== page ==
“He exhibited both in Italy and abroad without ever forgetting his Apuan origins, preserving his culture in his terracottas, tangible trace of all the memorable examples he witnessed or that he carried in his veins, from the anthropomorphic stone tablets to the Romanesque sculptures disseminated throughout the parish churches of Lunigiana and the Alta Versilia area.”
Giancarlo Caldini, Ettore Pesetti at Barbaroux, Eco d’Arte, Florence, May 1972


Ettore Pesetti, aka Ettò, was born in Pietrasanta, Lucca, in 1903.

A highly specialised master sculptor who worked with hard materials like marble and stone, he had an innate gift for ‘sculpted sculpture’, as described by Giancarlo Cerri, curator of the Museo Pesetti, who knew Ettò personally during the last years of his life.

Pesetti was born into a family of artists and artisans. His father, Manfredo, was a sculptor and decorator who often worked on non-Italian commissions. His brother Giulio was a well-known and esteemed teacher in Milan. His other brother Cesare, who died in Belgium a few years before Ettò and was also a master sculptor, began working at the tender age of twelve in the workshops of Pietrasanta masters, learning the ‘trade’ in the highest sense of the word. In his youth, Ettò attended the Pietrasanta School of Art, earning his diploma with full marks.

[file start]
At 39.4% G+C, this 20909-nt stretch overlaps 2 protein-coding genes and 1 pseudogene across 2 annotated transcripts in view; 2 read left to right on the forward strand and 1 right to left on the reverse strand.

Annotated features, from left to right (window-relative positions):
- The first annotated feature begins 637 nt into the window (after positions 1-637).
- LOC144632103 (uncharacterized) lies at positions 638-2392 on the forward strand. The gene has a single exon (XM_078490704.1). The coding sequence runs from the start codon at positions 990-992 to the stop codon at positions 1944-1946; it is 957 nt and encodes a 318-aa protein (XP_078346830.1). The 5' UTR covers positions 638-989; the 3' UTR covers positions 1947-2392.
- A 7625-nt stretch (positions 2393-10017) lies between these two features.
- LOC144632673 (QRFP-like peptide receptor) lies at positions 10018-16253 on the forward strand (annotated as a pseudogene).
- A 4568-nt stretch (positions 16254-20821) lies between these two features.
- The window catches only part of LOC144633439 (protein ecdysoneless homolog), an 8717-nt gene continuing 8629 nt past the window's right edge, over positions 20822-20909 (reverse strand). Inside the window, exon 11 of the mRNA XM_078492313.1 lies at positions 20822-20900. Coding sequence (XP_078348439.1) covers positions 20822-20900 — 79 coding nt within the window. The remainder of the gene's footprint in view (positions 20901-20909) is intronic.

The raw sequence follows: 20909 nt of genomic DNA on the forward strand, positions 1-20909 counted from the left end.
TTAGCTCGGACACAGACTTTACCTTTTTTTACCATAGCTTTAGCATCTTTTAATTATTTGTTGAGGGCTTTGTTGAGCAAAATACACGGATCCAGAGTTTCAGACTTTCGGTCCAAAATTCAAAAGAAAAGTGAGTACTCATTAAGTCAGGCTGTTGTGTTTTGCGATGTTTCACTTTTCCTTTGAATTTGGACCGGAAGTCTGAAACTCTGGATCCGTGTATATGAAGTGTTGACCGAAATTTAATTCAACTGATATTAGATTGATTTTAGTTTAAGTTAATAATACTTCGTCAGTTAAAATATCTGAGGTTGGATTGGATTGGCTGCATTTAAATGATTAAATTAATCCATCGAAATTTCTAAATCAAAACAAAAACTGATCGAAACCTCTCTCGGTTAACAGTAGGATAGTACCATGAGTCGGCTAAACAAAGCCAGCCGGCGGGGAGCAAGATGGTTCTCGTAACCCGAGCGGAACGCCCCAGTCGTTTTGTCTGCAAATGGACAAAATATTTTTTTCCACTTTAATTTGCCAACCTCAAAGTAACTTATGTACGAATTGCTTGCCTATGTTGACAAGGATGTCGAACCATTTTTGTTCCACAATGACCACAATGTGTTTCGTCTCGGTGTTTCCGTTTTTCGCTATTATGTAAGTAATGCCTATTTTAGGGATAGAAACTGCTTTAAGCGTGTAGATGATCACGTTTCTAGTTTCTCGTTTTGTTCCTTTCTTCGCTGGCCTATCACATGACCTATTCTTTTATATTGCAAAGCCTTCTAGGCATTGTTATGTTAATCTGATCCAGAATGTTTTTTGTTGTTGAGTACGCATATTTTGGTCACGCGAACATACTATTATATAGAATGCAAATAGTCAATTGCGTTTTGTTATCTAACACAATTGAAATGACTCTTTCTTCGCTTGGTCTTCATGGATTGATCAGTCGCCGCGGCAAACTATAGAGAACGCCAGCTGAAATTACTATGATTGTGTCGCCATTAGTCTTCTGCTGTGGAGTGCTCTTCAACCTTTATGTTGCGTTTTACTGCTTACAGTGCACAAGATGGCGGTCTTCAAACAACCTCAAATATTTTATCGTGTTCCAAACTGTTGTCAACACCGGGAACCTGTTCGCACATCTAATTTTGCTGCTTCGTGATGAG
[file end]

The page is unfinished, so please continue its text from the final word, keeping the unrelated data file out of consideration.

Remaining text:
When he was 24, he moved to Brussels to work with his father Manfredo and older brother Cesare on Desmaré’s great monument to the Unknown French Soldier in Belgian Territory. He remained in Belgium for several years, and this period was foundational for his professional and cultural development.

While there, he held his first solo show at the renowned Fievez Gallery in Brussels.

In the early 1930s, he returned to Italy and opened a studio in Milan, a city where he had many personal contacts in the art world, particularly Francesco Messina, Fausto Melotti and Eros Pellini, who suggested that he teach at the Brera Academy. He thanked them for the advice, but did not follow it: a reserved man, his life was dedicated to his work and his work alone. During that period, he became an acknowledged portraitist, producing splendid works in white marble from the Apuan Alps and pink marble from Candoglia. At the end of the decade, Ettò and his brother Cesare decided to move to France, where their father was based, and precisely in Paris – the point of reference for the arts in Europe at the time. But they never made the move, since Ettò was called to arms as Italy stood on the brink of World War II.

After the war, and especially from the 1960s on, Ettò displayed his work in and attended group and solo shows at the famous Milan gallery Barbaroux, located in Via Santo Spirito, near Via Monte Napoleone.
Piera Barbaroux, the widow of Vittorio Emanuele Barbaroux, who died young, was a renowned gallerist in Italy and abroad, and held Ettò in the highest esteem, considering him to be a true great master sculptor.